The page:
What gives anyone the right to define what others can and cannot say? This is a question one inevitably has to think about when looking at the tragedy that took place at the Charlie Hebdo magazine in Paris. The entire Western concept of justice is based on the rights of the individual, while not forgetting our democratic decision-making and social systems. I’ve been baffled by some of the recent comments looking at the terrorist attack in Paris from the viewpoint that it was “self-inflicted”, a result of publishing provocative pictures. Under no circumstances is the killing of defenceless people justified, not even if their writings or drawings might leave some room for stylistic critique.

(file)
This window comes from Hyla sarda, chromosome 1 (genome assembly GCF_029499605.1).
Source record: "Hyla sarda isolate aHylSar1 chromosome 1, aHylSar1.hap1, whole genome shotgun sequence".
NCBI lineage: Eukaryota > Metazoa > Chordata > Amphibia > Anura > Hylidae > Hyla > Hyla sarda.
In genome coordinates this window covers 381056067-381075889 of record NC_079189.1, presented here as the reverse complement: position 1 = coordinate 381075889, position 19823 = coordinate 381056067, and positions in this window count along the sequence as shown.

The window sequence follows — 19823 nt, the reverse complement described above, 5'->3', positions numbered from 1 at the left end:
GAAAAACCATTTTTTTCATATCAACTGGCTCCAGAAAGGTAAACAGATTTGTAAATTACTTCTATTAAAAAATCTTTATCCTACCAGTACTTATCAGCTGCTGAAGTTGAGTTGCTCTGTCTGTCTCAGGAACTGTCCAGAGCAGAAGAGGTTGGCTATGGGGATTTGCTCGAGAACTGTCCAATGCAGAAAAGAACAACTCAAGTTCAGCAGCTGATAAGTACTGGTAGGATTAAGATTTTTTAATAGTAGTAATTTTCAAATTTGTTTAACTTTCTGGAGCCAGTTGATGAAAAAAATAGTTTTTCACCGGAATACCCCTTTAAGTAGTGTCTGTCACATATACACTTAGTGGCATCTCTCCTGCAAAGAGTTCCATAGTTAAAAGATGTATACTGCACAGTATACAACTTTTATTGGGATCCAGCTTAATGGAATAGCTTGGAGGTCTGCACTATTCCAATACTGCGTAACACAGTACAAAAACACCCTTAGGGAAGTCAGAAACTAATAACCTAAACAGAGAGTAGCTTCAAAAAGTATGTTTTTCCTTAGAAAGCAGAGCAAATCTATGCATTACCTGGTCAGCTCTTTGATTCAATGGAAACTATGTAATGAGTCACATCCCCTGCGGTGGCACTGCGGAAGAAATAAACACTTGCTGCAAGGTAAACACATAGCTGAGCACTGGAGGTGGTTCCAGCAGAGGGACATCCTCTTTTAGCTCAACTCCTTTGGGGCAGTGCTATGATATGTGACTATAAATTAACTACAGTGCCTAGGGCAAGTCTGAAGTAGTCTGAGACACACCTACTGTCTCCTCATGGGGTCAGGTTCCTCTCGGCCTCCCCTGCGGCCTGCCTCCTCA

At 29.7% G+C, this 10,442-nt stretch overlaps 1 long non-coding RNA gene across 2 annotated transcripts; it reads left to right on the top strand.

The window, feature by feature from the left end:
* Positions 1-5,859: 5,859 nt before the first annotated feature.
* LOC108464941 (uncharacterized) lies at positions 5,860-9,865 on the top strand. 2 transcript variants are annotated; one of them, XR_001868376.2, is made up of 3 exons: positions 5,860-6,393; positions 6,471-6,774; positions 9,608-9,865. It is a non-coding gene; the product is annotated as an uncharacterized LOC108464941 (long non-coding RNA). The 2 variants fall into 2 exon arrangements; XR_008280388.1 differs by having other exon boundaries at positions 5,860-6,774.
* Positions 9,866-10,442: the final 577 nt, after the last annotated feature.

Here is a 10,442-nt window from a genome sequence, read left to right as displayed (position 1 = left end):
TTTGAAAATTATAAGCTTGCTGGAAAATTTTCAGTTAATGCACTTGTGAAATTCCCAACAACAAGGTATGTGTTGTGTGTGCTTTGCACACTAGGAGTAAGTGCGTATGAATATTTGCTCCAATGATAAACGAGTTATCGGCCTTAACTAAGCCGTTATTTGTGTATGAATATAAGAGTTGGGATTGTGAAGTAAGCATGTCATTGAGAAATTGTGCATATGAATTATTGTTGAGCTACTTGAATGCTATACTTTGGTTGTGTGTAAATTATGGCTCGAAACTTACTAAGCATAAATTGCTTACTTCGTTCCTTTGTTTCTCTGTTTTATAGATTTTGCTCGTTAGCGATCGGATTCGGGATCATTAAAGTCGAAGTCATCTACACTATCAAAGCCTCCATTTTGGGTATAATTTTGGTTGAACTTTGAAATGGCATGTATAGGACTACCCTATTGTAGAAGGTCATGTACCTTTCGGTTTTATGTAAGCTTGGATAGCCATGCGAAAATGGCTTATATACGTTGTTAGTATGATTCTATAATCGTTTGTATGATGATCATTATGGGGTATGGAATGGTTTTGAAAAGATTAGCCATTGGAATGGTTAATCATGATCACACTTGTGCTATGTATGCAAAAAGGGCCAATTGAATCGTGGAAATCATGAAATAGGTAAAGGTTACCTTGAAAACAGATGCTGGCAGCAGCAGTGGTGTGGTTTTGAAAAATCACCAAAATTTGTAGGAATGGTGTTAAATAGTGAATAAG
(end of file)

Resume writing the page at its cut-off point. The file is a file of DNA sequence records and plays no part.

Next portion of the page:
It’s a short way from limiting the freedom of speech to limiting the freedom of science. All one has to do is to look back on the early days of the scholars advocating the heliocentric model in the Middle Ages, for example, and what happened to them. However, it’s the very freedom of science that has given birth to the society we live in today. Unlimited thinking, unlimited research and unlimited publishing of research findings are the only way to create new things that, at best, can benefit the entire mankind. We can’t let anything or anyone stop us from doing what we think is best in the fields of science and communication, just as long as we remember our own ethical obligations.